Mathematics
jhonyy9:

Hi math lovers ! please opinions about this : than i can prove that always there exist a prim number the form of 6n+/-1 what adding to the members sum of a twin primes always result - generate - a new twin prime or two different twin prime members - so and my question about this : maybe this proof prove the infinity property of the twin primes line ?

jhonyy9:

darkknight:

hmm... maybe @imqwerty ? Could you try this?

jhonyy9:

Timmyspu:

yes u can prove this it would take u a while tho

jhonyy9:

so I proved it, but it depends on whether it will be accepted or not

imqwerty:

so you want to prove that there always exist a prime number of form 6n$$\pm$$1 for every twin primes, such that on adding the prime number to each of the twin primes you get two new twin primes?

imqwerty:

consider the twin primes as $$p_1$$ and $$p_2$$ and consider any prime number $$p$$ will there exist a $$p$$ such that $$p_1 + p$$ and $$p_2 + p$$ are twin primes welp, all the prime numbers except for 2 are odd, odd + odd = even. considering the case for twin primes ($$p_1$$ & $$p_2$$): 5 & 7 there exists no prime ( $$p$$ ) such that (5 + p) & (7 + p) are twin primes, because both the sum are even. Or if p=2, the generated numbers are - 7 & 9 which aren't twin primes.

jhonyy9:

ATTENTION please - i ve wrote in a different way in my posted text ,, what adding to the members sum of a twin primes always result - generate - a new twin prime or two different twin prime members"

imqwerty:

what do you mean by "members sum" ?

jhonyy9:

ok - for example twin prime the form of 6n +/- 1 let be the first one of 5-7 so 5+7 = 12 always there exist a twin prime the form of 6n +/- 1 what assuming to 12 what is the sum of the twin prime 5-7 so that generate a new twin prime or new twin primes members 12 + (5 - 7) = 17 - 19 or 12 + (29 - 31) = 41 - 43

jhonyy9:

@imqwerty now is more understandably ?

imqwerty:

i see, this is what i've understood: Prove that there always exist twin primes $$\left(p_1, p_2\right)$$ of the form $$6n\pm1$$ for each twin primes $$\left(p_3, p_4\right)$$ such that $$\left(p_1 + p_2 + p_3, p_1+p_2+p_4\right)$$ are twin primes. Did i get it right?

jhonyy9:

yes - i think you get it right now are twin primes or members of different two twin primes

imqwerty:

i think a part of this proof would also require us to prove that there are infinitely many twin primes of the form $$\left(6n-1, 6n+1\right)$$

jhonyy9:

yes i understand what you say but look please in this way we start with the first one 5 - 7 so 5+7 = 12 12 + (5 - 7 ) = 17 - 19 and in this way this is a new twin prime the form of 6n +/- 1 and we know the second twin the form of 6n +/- 1 is 11-13 11 +13 = 24 24 + (5 - 7 ) = 29 - 31 what is a new twin prime the form of 6n +/ - 1

jhonyy9:

or 17 +19 = 36 36 + (5 -7) = 41 - 43

imqwerty:

interesting problem

jhonyy9:

ty - any idea to prove it ?

jhonyy9:

so this maybe my conjecture - ipoteza - what i ve ,,get" - edited - this year in September

imqwerty:

$$\color{#0cbb34}{\text{Originally Posted by}}$$ @imqwerty i think a part of this proof would also require us to prove that there are infinitely many twin primes of the form $$\left(6n-1, 6n+1\right)$$ $$\color{#0cbb34}{\text{End of Quote}}$$ i'm feeling like prooving this might help us move forward. Not all $$\left(6n \pm 1\right)$$ are twin primes. So we would have to figure out the $$n$$ values which make it a twin-prime pair. To find those values, i guess we could run a program to find some n-values for us so that we could find a pattern in those values.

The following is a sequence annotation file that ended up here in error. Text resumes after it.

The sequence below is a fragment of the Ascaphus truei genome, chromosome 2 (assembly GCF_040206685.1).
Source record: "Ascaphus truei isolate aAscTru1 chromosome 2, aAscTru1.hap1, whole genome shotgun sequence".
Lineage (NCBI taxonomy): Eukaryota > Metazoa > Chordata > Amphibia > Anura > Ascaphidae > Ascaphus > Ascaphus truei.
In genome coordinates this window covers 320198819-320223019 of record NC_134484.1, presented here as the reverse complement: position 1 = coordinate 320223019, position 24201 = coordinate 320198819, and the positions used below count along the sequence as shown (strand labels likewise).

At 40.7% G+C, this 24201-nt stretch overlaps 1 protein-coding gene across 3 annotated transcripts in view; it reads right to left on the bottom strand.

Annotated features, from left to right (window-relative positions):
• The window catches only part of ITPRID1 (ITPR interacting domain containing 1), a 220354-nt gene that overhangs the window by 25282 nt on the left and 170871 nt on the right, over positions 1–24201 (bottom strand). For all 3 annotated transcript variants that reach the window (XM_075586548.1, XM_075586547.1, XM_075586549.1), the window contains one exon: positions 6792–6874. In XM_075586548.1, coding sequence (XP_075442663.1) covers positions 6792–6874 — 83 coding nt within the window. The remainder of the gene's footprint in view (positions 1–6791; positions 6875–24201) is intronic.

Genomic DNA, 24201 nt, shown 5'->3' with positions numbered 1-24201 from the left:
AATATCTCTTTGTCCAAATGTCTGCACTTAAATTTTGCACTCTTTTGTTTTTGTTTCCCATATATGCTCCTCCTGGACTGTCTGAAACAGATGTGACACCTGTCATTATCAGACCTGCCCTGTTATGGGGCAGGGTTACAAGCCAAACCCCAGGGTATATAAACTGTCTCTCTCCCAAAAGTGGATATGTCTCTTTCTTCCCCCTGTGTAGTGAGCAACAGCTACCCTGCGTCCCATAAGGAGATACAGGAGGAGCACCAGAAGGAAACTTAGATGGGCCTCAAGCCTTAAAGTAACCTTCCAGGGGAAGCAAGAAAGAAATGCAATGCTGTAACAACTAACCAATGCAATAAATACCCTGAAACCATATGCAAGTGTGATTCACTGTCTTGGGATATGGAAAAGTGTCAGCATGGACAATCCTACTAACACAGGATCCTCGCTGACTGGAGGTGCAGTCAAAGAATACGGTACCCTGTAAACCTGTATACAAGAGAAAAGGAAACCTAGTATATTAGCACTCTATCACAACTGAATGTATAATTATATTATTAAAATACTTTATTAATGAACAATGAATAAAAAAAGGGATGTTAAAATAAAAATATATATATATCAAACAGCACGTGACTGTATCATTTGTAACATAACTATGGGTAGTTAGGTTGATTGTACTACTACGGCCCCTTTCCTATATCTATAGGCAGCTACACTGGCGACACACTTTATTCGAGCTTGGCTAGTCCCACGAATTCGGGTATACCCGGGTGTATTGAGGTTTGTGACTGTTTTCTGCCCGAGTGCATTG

jimthompson5910:

All primes are of the form $$6m\pm 1$$ where m is an integer https://math.stackexchange.com/questions/41623/is-that-true-that-all-the-prime-numbers-are-of-the-form-6m-pm-1 Though be careful and note that m = 6 leads to 6*6-1 = 36-1 = 35 = 5*7 which is not prime. This is one example of many. So the statement should be carefully crafted and say "If a number is prime, then it is in the form 6m-1 or 6m+1 for some integer m". The reverse statement "if a number is in the form 6m-1 or 6m+1, for any integer m, then the number is prime" is false. Saying "twin primes of the form 6m-1 and 6m+1" is a bit redundant in my opinion. All twin primes fit this form. Also, I agree with imqwerty that you would need to prove there exists infinitely many twin primes. Currently, it's not known if there are infinitely many or not https://en.wikipedia.org/wiki/Twin_prime That page says However, it is unknown whether there are infinitely many twin primes or there is a largest pair

jhonyy9:

yes - i agree with you above wrote but : Saying "twin primes of the form 6m-1 and 6m+1" is a bit redundant in my opinion. All twin primes fit this form. - so this is not exactly true bc. 3-5 is accepted the first twin prime

jimthompson5910:

Sorry I should clarify and say the twin pair (3,5) is not of the form $$6m\pm1$$ but every other twin prime pair does fit the description.

jimthompson5910:

jhonyy9:

ok. np

jhonyy9:

so my new idea to edit this posted problem in this way ... if we accept that the line of twin primes the form of 6n +/- 1 is infinitely so then ... and my posted problem i think in this way maybe true - any idea now ?